What does this mean?
I’ll give you an example. One of the reasons I’m able to write these letters to you as I’ve been doing is because I’ve cultivated empathy for myself as a child. I think we parents sometimes forget what it’s like to be a kid. We get so far distant from that wondrous time that we lose the ability to empathize with that person we once were . . . and the people, like you, who are coming along behind us. There have even been times when I’ve despised who I was as a child . . . when I’ve completely failed to have grace not only for children like you, but for myself. Part of writing these letters is, for me, an exercise in empathizing with you, and with where you will be as you go through the rest of your childhood. But part of it, too, is remembering my own childhood . . . thinking through my own mistakes, shortsightedness and misconceptions, and having empathy for the person I was back then. Recapturing that perspective and working to understand it again, in a way that I can communicate to you in order to save you the heartache I endured at my own hands.
Like I said earlier, empathy is hard! But what you’ll find out as your get used to thinking in terms of empathy, is that it’s probably harder to have empathy for yourself than for anyone else.
But when you make a habit of empathizing, both with yourself and others, you’re able to eliminate judgments and realize that their actions are not about you, but are the only way they can think in the moment to meet their needs . . . needs you share with them.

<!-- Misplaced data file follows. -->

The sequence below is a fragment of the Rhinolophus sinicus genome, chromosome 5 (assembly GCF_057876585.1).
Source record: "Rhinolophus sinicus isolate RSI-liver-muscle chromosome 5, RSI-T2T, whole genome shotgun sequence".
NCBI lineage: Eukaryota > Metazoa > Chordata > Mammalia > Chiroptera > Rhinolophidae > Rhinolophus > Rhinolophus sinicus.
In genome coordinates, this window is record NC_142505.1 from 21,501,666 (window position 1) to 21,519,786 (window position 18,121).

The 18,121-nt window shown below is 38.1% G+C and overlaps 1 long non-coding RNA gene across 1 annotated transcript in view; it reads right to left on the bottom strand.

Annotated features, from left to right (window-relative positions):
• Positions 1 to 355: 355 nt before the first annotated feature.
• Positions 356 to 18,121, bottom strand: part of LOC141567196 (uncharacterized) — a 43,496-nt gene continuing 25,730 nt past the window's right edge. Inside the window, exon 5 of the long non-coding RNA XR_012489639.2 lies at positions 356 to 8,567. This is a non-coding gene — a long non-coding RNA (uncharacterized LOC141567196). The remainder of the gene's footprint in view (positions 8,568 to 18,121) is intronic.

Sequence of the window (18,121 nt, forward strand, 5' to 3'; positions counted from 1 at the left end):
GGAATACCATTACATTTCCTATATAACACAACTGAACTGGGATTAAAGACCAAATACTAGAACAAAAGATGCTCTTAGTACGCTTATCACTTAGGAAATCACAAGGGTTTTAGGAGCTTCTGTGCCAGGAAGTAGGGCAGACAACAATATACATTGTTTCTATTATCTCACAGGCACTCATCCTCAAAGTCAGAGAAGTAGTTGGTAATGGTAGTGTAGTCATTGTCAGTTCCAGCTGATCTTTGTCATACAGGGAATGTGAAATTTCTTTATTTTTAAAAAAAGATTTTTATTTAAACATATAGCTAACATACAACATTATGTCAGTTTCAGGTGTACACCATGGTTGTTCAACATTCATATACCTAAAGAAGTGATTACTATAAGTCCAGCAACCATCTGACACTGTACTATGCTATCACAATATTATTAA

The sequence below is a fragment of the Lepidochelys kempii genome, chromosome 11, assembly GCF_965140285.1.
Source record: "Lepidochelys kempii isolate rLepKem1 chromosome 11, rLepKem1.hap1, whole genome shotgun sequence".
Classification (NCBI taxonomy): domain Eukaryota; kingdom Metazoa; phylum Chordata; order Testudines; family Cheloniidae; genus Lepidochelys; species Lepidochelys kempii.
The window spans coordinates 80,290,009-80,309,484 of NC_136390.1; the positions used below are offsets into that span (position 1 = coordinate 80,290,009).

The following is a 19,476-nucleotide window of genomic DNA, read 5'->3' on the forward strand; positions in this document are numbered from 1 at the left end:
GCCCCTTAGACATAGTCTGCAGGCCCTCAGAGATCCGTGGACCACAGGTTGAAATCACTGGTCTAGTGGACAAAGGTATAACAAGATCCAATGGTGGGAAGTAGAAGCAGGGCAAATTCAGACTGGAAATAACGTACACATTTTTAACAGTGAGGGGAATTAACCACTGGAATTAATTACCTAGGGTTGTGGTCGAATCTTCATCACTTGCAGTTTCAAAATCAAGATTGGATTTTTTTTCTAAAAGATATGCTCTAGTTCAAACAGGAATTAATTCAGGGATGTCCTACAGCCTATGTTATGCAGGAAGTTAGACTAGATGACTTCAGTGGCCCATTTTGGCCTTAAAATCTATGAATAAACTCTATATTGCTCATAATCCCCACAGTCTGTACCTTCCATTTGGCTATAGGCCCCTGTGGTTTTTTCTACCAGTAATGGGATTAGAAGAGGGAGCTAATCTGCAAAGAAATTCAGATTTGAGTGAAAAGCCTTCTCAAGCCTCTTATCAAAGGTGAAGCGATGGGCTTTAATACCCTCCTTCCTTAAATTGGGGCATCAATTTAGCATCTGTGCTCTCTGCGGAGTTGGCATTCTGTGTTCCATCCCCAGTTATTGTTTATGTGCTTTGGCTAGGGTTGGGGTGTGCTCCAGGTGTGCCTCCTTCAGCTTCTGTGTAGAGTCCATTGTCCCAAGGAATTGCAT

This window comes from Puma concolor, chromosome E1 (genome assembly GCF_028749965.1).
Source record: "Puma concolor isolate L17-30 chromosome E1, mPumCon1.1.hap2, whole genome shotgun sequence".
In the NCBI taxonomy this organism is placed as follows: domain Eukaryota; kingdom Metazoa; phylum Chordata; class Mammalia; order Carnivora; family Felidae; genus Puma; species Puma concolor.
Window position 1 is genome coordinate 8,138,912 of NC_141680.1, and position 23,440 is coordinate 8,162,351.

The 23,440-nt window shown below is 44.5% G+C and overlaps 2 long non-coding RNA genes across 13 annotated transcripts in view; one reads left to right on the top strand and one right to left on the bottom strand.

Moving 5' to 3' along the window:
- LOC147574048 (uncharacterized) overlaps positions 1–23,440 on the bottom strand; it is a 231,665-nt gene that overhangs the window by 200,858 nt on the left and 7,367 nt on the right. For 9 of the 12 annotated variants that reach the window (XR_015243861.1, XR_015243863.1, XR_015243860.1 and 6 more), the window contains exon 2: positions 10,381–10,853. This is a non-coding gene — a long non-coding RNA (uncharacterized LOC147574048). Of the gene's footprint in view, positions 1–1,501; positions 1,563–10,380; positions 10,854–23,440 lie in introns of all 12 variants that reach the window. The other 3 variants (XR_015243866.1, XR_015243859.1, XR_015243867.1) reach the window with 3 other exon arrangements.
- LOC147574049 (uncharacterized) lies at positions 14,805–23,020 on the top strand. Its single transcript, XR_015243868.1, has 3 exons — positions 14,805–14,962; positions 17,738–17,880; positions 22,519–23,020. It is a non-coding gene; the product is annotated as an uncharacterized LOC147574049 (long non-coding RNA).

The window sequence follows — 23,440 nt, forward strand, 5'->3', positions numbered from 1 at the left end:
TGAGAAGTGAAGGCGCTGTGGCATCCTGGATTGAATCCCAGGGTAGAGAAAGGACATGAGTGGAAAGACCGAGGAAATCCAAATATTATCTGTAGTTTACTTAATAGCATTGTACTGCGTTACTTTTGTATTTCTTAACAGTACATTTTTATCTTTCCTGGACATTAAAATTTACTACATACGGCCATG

This allows you to, refrain from taking their activities personally, and respond calmly and rationally rather than reacting to them.
Like I said, this stuff is hard! You will find out, if you haven’t already by the time you read this letter, that I love a good debate. But too often debate becomes the opposite of empathy. Rather than really listening to what the other person is saying, too often I’m listening only with the intention of crafting a finely-tuned argument about why they’re wrong. If I’m doing that, I’m not understanding them or where they’re coming from . . . and if I’m not doing that, I’m not really cultivating relationship with them.
I guess what I’m trying to say is that just because I’m telling you all this is a good set of habits to cultivate, doesn’t mean I’m all that good at it myself. Mostly, I’m not. I’m learning, but most of the time I still fail. I’m sure there will be times when I fail to empathize with you, and for that I apologize in advance. My goal is to continue to get better at empathizing, and to always try to keep your perspective in mind when we’re discussing things with one another.
For your part, I urge you to cultivate both self-centeredness and empathy, as contradictory as that might seem. Always be aware of your own needs and the strategies you’re using to meet them. And do the best you can to be aware of the needs of others with whom you interact, and the strategies they are using in turn.
You’ll find that the more you do this, the more people’s actions that might have once seemed crazy, insane, inappropriate or just plain rude, suddenly make a lot more sense. That may not make any given action any more appropriate, but it can help you understand what the person taking that action is going through, and allow you to have grace for them . . . and, when it comes to your own actions, grace for yourself.